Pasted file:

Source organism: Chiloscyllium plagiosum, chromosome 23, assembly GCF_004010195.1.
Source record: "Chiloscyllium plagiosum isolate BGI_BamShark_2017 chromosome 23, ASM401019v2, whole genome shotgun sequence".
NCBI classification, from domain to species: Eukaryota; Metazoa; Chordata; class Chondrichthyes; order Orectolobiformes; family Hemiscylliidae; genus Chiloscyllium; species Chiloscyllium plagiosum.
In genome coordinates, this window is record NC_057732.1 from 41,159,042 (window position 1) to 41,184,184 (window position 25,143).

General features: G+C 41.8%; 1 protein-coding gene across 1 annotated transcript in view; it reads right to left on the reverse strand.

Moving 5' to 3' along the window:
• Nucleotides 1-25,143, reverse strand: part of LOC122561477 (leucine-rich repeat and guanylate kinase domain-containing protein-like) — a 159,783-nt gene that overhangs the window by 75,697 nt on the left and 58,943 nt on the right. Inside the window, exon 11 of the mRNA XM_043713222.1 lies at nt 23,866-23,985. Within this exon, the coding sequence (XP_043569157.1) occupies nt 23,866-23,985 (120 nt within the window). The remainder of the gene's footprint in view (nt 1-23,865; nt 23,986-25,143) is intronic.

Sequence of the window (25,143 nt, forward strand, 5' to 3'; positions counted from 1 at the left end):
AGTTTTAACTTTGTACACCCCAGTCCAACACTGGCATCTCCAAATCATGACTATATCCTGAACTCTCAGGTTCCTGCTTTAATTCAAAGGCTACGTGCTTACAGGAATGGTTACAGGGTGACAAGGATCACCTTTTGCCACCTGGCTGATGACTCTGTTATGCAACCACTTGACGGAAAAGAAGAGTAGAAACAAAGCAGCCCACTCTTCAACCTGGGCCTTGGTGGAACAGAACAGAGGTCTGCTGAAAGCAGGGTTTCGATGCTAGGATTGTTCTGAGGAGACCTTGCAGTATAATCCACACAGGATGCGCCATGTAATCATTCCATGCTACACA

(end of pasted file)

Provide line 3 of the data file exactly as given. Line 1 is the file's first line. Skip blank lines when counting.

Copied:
NCBI classification, from domain to species: Eukaryota; Metazoa; Chordata; class Chondrichthyes; order Orectolobiformes; family Hemiscylliidae; genus Chiloscyllium; species Chiloscyllium plagiosum.